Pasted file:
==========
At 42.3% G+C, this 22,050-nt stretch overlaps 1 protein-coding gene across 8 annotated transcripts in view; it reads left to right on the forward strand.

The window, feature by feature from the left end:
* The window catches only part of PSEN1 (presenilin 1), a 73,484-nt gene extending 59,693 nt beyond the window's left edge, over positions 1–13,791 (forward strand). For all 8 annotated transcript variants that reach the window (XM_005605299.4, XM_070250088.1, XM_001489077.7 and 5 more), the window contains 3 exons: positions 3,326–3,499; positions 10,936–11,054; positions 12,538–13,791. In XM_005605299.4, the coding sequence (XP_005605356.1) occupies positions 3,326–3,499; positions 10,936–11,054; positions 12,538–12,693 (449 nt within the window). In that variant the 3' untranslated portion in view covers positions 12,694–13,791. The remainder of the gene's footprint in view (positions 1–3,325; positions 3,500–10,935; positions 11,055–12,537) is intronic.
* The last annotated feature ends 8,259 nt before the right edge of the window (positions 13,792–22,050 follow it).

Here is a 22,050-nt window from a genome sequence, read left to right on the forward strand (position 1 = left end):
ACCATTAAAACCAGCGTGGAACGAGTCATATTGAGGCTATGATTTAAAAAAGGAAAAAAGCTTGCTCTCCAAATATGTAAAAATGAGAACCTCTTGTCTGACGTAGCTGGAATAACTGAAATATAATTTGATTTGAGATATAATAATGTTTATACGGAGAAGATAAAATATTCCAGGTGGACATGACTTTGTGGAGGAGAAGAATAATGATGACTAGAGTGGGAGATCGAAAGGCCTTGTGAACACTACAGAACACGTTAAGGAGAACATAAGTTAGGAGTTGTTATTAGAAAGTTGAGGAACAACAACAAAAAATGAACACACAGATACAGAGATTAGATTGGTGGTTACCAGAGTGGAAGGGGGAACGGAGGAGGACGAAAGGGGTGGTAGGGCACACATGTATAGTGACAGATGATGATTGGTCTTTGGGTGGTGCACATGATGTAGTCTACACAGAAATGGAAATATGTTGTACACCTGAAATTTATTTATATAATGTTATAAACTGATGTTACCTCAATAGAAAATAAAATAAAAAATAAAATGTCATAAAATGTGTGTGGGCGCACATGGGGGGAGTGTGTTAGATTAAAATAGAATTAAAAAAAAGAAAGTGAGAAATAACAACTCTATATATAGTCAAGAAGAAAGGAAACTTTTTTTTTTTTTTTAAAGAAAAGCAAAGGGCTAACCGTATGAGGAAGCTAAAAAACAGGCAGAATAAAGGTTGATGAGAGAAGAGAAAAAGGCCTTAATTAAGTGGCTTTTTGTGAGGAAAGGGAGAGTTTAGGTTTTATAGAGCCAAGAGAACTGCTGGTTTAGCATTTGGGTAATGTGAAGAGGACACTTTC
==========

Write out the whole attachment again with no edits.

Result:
At 42.3% G+C, this 22,050-nt stretch overlaps 1 protein-coding gene across 8 annotated transcripts in view; it reads left to right on the forward strand.

The window, feature by feature from the left end:
* The window catches only part of PSEN1 (presenilin 1), a 73,484-nt gene extending 59,693 nt beyond the window's left edge, over positions 1–13,791 (forward strand). For all 8 annotated transcript variants that reach the window (XM_005605299.4, XM_070250088.1, XM_001489077.7 and 5 more), the window contains 3 exons: positions 3,326–3,499; positions 10,936–11,054; positions 12,538–13,791. In XM_005605299.4, the coding sequence (XP_005605356.1) occupies positions 3,326–3,499; positions 10,936–11,054; positions 12,538–12,693 (449 nt within the window). In that variant the 3' untranslated portion in view covers positions 12,694–13,791. The remainder of the gene's footprint in view (positions 1–3,325; positions 3,500–10,935; positions 11,055–12,537) is intronic.
* The last annotated feature ends 8,259 nt before the right edge of the window (positions 13,792–22,050 follow it).

Here is a 22,050-nt window from a genome sequence, read left to right on the forward strand (position 1 = left end):
ACCATTAAAACCAGCGTGGAACGAGTCATATTGAGGCTATGATTTAAAAAAGGAAAAAAGCTTGCTCTCCAAATATGTAAAAATGAGAACCTCTTGTCTGACGTAGCTGGAATAACTGAAATATAATTTGATTTGAGATATAATAATGTTTATACGGAGAAGATAAAATATTCCAGGTGGACATGACTTTGTGGAGGAGAAGAATAATGATGACTAGAGTGGGAGATCGAAAGGCCTTGTGAACACTACAGAACACGTTAAGGAGAACATAAGTTAGGAGTTGTTATTAGAAAGTTGAGGAACAACAACAAAAAATGAACACACAGATACAGAGATTAGATTGGTGGTTACCAGAGTGGAAGGGGGAACGGAGGAGGACGAAAGGGGTGGTAGGGCACACATGTATAGTGACAGATGATGATTGGTCTTTGGGTGGTGCACATGATGTAGTCTACACAGAAATGGAAATATGTTGTACACCTGAAATTTATTTATATAATGTTATAAACTGATGTTACCTCAATAGAAAATAAAATAAAAAATAAAATGTCATAAAATGTGTGTGGGCGCACATGGGGGGAGTGTGTTAGATTAAAATAGAATTAAAAAAAAGAAAGTGAGAAATAACAACTCTATATATAGTCAAGAAGAAAGGAAACTTTTTTTTTTTTTTTAAAGAAAAGCAAAGGGCTAACCGTATGAGGAAGCTAAAAAACAGGCAGAATAAAGGTTGATGAGAGAAGAGAAAAAGGCCTTAATTAAGTGGCTTTTTGTGAGGAAAGGGAGAGTTTAGGTTTTATAGAGCCAAGAGAACTGCTGGTTTAGCATTTGGGTAATGTGAAGAGGACACTTTC